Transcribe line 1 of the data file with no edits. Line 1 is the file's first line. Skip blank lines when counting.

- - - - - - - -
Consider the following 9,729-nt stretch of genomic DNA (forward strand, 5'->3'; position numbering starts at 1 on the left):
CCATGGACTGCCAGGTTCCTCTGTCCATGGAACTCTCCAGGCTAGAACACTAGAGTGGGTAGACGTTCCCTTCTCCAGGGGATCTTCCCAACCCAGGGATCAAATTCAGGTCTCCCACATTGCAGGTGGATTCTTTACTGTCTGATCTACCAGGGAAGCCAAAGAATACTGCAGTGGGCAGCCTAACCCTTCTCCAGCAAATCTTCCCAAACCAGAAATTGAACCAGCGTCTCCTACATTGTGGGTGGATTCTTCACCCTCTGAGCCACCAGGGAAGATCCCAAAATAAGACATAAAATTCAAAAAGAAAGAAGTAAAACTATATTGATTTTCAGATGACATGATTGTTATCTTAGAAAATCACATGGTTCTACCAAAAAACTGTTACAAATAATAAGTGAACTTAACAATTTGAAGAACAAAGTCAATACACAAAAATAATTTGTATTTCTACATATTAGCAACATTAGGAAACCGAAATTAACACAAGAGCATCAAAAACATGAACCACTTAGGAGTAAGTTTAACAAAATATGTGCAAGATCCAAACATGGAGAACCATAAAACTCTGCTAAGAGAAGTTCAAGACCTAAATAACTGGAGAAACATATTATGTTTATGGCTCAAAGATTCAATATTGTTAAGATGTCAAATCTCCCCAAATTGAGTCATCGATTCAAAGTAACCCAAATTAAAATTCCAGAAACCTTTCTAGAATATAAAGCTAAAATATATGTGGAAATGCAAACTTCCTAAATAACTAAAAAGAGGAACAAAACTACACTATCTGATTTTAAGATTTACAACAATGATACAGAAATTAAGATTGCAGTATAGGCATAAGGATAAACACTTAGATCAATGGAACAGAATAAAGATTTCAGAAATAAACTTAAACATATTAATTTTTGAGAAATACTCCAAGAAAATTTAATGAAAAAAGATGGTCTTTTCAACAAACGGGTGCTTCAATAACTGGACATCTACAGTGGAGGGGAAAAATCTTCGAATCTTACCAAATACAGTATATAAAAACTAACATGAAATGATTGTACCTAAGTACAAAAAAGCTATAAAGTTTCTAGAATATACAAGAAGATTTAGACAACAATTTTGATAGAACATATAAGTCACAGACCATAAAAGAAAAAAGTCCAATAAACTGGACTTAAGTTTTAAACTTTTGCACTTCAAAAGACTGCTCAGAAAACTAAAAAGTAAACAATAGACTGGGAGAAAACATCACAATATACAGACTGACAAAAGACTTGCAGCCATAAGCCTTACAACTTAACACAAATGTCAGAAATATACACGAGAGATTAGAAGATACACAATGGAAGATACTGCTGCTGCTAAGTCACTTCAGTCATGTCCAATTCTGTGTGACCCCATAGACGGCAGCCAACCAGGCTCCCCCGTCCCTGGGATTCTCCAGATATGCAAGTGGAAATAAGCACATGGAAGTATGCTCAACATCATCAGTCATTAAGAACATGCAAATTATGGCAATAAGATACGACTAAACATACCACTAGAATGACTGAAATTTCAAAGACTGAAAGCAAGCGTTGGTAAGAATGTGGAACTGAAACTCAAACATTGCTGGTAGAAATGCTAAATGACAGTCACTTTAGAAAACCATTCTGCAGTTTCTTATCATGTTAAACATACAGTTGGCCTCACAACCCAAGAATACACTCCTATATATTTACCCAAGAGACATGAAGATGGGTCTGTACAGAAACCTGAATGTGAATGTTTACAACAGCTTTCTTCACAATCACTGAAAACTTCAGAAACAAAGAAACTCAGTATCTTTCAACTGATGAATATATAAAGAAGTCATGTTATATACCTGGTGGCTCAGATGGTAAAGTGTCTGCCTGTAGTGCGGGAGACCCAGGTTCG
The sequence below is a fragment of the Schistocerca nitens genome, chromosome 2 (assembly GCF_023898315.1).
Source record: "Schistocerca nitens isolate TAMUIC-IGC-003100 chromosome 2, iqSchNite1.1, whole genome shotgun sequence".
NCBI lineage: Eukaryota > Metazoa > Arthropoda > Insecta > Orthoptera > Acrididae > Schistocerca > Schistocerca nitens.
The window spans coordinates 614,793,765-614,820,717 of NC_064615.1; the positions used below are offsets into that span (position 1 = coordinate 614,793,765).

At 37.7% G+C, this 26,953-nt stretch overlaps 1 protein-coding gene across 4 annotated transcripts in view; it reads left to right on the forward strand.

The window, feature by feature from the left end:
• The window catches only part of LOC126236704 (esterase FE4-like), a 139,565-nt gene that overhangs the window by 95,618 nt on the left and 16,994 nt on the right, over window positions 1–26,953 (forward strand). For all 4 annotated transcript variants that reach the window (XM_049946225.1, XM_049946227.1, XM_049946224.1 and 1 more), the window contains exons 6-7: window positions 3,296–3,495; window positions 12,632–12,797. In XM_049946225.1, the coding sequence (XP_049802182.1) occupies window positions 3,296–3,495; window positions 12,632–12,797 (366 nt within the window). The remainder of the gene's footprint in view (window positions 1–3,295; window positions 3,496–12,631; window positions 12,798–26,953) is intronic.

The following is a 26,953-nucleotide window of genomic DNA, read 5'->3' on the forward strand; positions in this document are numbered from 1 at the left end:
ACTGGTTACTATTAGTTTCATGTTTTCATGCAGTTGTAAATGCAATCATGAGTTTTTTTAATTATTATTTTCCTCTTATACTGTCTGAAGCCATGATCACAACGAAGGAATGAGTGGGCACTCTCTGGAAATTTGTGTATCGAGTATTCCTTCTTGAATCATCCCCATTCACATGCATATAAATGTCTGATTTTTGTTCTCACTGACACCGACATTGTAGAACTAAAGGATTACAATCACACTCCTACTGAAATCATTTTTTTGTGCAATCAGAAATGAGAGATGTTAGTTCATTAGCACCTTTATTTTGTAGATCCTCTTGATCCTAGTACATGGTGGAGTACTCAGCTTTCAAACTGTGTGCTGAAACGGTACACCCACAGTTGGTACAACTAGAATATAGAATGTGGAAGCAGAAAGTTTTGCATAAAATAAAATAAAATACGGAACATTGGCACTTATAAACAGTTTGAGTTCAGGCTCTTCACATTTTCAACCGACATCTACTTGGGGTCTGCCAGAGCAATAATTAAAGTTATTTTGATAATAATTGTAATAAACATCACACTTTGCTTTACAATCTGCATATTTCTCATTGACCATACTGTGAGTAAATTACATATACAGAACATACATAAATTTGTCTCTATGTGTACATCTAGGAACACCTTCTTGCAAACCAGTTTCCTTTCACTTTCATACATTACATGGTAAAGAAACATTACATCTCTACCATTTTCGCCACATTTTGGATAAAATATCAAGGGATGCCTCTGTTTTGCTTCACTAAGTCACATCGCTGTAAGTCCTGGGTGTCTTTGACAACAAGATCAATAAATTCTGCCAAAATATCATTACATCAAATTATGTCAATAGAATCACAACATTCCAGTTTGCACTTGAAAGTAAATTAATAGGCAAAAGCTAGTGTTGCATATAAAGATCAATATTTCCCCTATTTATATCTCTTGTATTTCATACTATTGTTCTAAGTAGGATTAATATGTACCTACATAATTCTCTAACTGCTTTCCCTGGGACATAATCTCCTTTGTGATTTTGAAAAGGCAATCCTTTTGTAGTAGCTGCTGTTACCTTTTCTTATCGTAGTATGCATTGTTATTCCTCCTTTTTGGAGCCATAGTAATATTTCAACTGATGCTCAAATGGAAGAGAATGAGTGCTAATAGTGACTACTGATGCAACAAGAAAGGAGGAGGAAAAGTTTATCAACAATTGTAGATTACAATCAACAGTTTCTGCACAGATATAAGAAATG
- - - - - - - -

Consider the following 9,729-nt stretch of genomic DNA (forward strand, 5'->3'; position numbering starts at 1 on the left):